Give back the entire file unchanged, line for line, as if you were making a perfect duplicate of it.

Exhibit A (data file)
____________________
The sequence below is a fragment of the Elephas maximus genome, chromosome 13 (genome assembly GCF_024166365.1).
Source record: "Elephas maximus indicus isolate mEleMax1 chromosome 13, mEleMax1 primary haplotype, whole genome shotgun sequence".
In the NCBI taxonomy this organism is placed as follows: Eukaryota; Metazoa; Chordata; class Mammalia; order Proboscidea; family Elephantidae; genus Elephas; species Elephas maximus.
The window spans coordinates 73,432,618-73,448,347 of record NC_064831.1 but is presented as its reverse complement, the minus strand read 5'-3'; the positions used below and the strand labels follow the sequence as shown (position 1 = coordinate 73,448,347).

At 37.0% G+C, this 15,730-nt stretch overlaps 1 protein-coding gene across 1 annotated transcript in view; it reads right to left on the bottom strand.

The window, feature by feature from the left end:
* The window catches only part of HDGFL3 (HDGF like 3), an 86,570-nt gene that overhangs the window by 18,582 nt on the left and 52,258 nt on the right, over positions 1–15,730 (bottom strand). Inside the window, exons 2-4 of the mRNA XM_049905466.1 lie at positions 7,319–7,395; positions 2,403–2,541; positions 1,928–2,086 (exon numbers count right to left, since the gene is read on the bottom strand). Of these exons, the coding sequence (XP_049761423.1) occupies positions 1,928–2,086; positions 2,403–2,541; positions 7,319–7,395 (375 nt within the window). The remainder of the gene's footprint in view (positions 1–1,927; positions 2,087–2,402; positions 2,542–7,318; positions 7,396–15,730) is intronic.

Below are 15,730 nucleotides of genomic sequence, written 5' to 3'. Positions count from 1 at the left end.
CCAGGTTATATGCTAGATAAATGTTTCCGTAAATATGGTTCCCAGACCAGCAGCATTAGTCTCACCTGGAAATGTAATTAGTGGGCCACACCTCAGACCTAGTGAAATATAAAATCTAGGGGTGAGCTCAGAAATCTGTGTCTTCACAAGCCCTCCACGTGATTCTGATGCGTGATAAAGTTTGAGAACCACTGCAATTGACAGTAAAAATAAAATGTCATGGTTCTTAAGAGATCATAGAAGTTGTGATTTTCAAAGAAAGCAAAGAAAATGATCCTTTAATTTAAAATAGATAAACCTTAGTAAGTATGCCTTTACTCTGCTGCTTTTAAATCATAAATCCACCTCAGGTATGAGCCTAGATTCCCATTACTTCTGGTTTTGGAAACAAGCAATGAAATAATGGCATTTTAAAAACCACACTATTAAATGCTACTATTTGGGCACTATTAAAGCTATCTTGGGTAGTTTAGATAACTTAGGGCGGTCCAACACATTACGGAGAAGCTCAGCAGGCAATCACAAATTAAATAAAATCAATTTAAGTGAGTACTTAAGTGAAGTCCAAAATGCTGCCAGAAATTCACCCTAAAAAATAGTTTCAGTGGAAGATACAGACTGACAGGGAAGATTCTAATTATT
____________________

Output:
The sequence below is a fragment of the Elephas maximus genome, chromosome 13 (genome assembly GCF_024166365.1).
Source record: "Elephas maximus indicus isolate mEleMax1 chromosome 13, mEleMax1 primary haplotype, whole genome shotgun sequence".
In the NCBI taxonomy this organism is placed as follows: Eukaryota; Metazoa; Chordata; class Mammalia; order Proboscidea; family Elephantidae; genus Elephas; species Elephas maximus.
The window spans coordinates 73,432,618-73,448,347 of record NC_064831.1 but is presented as its reverse complement, the minus strand read 5'-3'; the positions used below and the strand labels follow the sequence as shown (position 1 = coordinate 73,448,347).

At 37.0% G+C, this 15,730-nt stretch overlaps 1 protein-coding gene across 1 annotated transcript in view; it reads right to left on the bottom strand.

The window, feature by feature from the left end:
* The window catches only part of HDGFL3 (HDGF like 3), an 86,570-nt gene that overhangs the window by 18,582 nt on the left and 52,258 nt on the right, over positions 1–15,730 (bottom strand). Inside the window, exons 2-4 of the mRNA XM_049905466.1 lie at positions 7,319–7,395; positions 2,403–2,541; positions 1,928–2,086 (exon numbers count right to left, since the gene is read on the bottom strand). Of these exons, the coding sequence (XP_049761423.1) occupies positions 1,928–2,086; positions 2,403–2,541; positions 7,319–7,395 (375 nt within the window). The remainder of the gene's footprint in view (positions 1–1,927; positions 2,087–2,402; positions 2,542–7,318; positions 7,396–15,730) is intronic.

Below are 15,730 nucleotides of genomic sequence, written 5' to 3'. Positions count from 1 at the left end.
CCAGGTTATATGCTAGATAAATGTTTCCGTAAATATGGTTCCCAGACCAGCAGCATTAGTCTCACCTGGAAATGTAATTAGTGGGCCACACCTCAGACCTAGTGAAATATAAAATCTAGGGGTGAGCTCAGAAATCTGTGTCTTCACAAGCCCTCCACGTGATTCTGATGCGTGATAAAGTTTGAGAACCACTGCAATTGACAGTAAAAATAAAATGTCATGGTTCTTAAGAGATCATAGAAGTTGTGATTTTCAAAGAAAGCAAAGAAAATGATCCTTTAATTTAAAATAGATAAACCTTAGTAAGTATGCCTTTACTCTGCTGCTTTTAAATCATAAATCCACCTCAGGTATGAGCCTAGATTCCCATTACTTCTGGTTTTGGAAACAAGCAATGAAATAATGGCATTTTAAAAACCACACTATTAAATGCTACTATTTGGGCACTATTAAAGCTATCTTGGGTAGTTTAGATAACTTAGGGCGGTCCAACACATTACGGAGAAGCTCAGCAGGCAATCACAAATTAAATAAAATCAATTTAAGTGAGTACTTAAGTGAAGTCCAAAATGCTGCCAGAAATTCACCCTAAAAAATAGTTTCAGTGGAAGATACAGACTGACAGGGAAGATTCTAATTATT